Honorary Doctorate: Bernie Crosby proves that determination and perseverance lead to great opportunities.
A Hamilton businessman who turned a pile of dried apricots into one of New Zealand's largest privately owned and operated food businesses is to receive the University of Waikato's highest honours.
Bernie Crosby will receive an Honorary Doctorate at the University's graduation ceremony at the Claudelands Events Centre on April 18.
Mr Crosby and his wife Kaye founded Prolife Foods in the mid 1980s after they loaned an importer money to import apricots from Argentina. The importer defaulted on payment and the Crosbys repossessed the apricots to recover their money. Mr Crosby sold the apricots from the boot of his car and the rest, as they say, is history.
Determination, perseverance and focusing on relationships
Today, the Te Rapa-based company supplies quality food products to supermarkets in both New Zealand and Australia. Prolife Foods employs more than 600 people and is one of the country's largest importers, manufacturers and marketers of nuts, dried fruit, snacks, cereals and confectionary products. Last year Prolife acquired Hamilton chocolate manufacturer Donovans Chocolates and the company now manufactures more than 450 tonnes of chocolate per year.
Mr Crosby is known for developing and maintaining excellent relationships with stakeholders and he has been recognised for his leadership with many awards. Alongside Prolife Foods, Mr Crosby has held directorships at several other companies and also contributes to the community through his support of the Hamilton Gardens, the MESH Sculpture Trust, the New Zealand Painting and Printmaking Award and the Coromandel Westpac Rescue Helicopter Trust. He has also initiated a campaign to raise $1 million over five years to fund neurological research into Parkinson’s disease.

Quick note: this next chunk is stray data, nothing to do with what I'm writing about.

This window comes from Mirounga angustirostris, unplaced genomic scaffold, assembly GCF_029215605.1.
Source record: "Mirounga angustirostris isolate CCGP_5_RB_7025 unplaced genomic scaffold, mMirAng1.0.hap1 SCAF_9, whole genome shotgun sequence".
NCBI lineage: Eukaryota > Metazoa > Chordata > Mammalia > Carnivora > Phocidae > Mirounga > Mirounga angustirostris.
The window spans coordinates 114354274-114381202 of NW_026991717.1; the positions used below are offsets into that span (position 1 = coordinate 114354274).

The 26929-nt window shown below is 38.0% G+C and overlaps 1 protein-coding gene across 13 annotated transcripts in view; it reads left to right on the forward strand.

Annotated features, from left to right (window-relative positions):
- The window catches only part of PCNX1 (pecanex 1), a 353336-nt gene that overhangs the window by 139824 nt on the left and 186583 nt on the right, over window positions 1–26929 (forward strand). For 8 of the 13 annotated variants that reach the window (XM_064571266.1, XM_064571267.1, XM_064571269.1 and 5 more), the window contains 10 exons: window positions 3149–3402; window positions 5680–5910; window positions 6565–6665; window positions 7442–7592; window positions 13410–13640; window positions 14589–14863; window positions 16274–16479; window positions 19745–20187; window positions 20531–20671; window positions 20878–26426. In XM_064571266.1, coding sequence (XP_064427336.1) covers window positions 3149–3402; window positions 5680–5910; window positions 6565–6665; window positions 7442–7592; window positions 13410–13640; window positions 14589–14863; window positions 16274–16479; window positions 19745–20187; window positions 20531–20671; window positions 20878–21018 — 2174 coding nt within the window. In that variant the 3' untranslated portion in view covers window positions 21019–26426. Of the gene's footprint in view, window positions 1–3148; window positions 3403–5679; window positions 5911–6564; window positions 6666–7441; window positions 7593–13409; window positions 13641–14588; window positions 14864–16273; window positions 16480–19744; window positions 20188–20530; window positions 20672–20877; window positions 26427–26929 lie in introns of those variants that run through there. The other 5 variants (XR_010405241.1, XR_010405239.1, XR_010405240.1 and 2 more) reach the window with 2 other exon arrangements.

University of Waikato Vice-Chancellor Professor Roy Crawford says Mr Crosby has shown what can be achieved through determination and perseverance and from focusing on relationships.
“He has proved that through positive thinking and hard work, what may initially appear as a setback can in fact be a great opportunity. Mr Crosby has left an indelible mark on the Hamilton community, not only through Prolife Foods, but also through his on-going support of other business, community organisations and health research.”